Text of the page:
Creed and company canvass on upcoming referendum

Minister for Agriculture, Food and the Marine Michael Creed has been out canvassing ahead of the referendum on whether to repeal the Eighth Amendment – taking place this Friday, May 25.

Today, the minister stood with former president of the Irish Farmers’ Association (IFA) Eddie Downey, well-known farming author and blogger Lorna Sixsmith, Liam Dunne, former chairman of the IFA’s Grain Committee, Green Party spokesperson on agriculture Pippa Hackett, and members of the ‘Farmers for Yes’ group in support of ‘Repeal’.

Speaking in Merrion Park in Dublin, Minister Creed highlighted that, throughout his almost 30 years in political life, Article 43.3 of the constitution has continuously dominated debate in Ireland.

In recent weeks and months, it should also be noted that a significant number of rural-based TDs have also expressed strong intentions to vote ‘no’ in the upcoming referendum.

Also Read: ‘Just because you’ve a different view doesn’t mean you’re conservative’

Minister Creed said: “For the first time on Friday many people under the age of 50 will be given the first democratic opportunity to cast their opinion on the Eighth Amendment.

We’ve seen over the last several weeks that civil society in Ireland has mobilised on this issue – on both sides.

“What we are witnessing here is the agricultural and farm community of rural Ireland coming together and expressing an opinion collectively in favour of change; in favour of deleting Article 43.3.

“My own journey on this is, having watched all the debates and campaigns, it’s abundantly clear to me that the ‘blue book’ – in terms of the constitution – has no role to play in terms of medical care for women going through pregnancy.

“That is best left to women and their caring physicians, doctors, GPs, gynaecologists and consultants.

“It’s time we trusted women and their doctors to proceed with the appropriate care for women during pregnancy, and during difficult pregnancy, without Article 43.3 hanging over them.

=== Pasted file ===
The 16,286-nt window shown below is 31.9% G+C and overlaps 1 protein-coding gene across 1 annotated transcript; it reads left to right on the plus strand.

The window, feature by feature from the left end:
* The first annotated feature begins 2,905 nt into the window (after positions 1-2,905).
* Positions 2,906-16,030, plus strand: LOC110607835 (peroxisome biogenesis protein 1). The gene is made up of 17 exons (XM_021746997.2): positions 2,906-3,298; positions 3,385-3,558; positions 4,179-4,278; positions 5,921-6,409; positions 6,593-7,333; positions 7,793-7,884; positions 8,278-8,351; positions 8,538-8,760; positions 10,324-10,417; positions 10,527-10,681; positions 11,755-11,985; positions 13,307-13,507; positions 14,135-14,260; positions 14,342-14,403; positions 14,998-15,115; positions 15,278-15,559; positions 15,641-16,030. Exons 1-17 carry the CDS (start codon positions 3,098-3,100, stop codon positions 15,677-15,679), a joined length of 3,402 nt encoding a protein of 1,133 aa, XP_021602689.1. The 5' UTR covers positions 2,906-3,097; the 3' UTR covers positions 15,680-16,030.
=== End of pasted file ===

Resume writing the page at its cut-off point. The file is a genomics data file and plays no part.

Creed

When asked about his previous reservations to the Government’s proposal to legislate for unrestricted abortions up to 12 weeks into a pregnancy, the minister stated: “The issue around the 12 weeks is a redundant issue if we don’t clear the hurdle on Friday.

“I’d be quite happy to talk about that issue after Friday; but, at this stage, my motivation is to make sure that we reach a situation where the legislature is asked to deal with the issue around legislation.

We need a clear message today that if you want change you have to vote ‘yes’. The degree of that change will be determined by the collective wisdom of all of the Oireachtas, Dail and Seanad at a future date.

“But it will not happen at all if the Eighth Amendment is not deleted,” he said.

Also Read: ‘Traditional values of rural Ireland are being wiped out by a liberal crusade’

Downey

Former IFA president and Meath farmer Eddie Downey said: “This is a very difficult and emotive subject for the whole country and we are about to take a major step forward in caring for our women, and in dealing with a very difficult situation.

“I think the minister is right when he says that the constitution has ‘no place’ in this. If we don’t remove this article what we do is, we end up in a situation where we remain as we have been for the last 35 years – and really we can’t continue to treat women in this manner.

We can’t continue to export this problem outside this country; we need to bring it home and deal with it at home.

“If we have it at home, there will be proper consultation for someone in a crisis pregnancy or in a difficult situation. We can give more options and provide better care at home,” he said.

Sixsmith

Laois dairy farmer and author Lorna Sixsmith said: “As a farmer I think it’s not right that my cows can get better healthcare and more compassion from me, my husband, our family and our vet, than pregnant women who are in crisis can get in Ireland.

“I know that many, many other farmers feel exactly the same. Women need better healthcare; they need an Ireland that puts them first.”

Meanwhile, Pippa Hackett, Green Party spokesperson on agriculture, also outlined her position.

A ‘yes’ vote on Friday will not change anything for the woman who is morally or spiritually attached to continuing with her pregnancy.

“It will not change her healthcare; but it will make all the difference to the woman who is in a dire predicament because of a pregnancy. It will give her comfort and solace so she can go through with all the support she deserves.”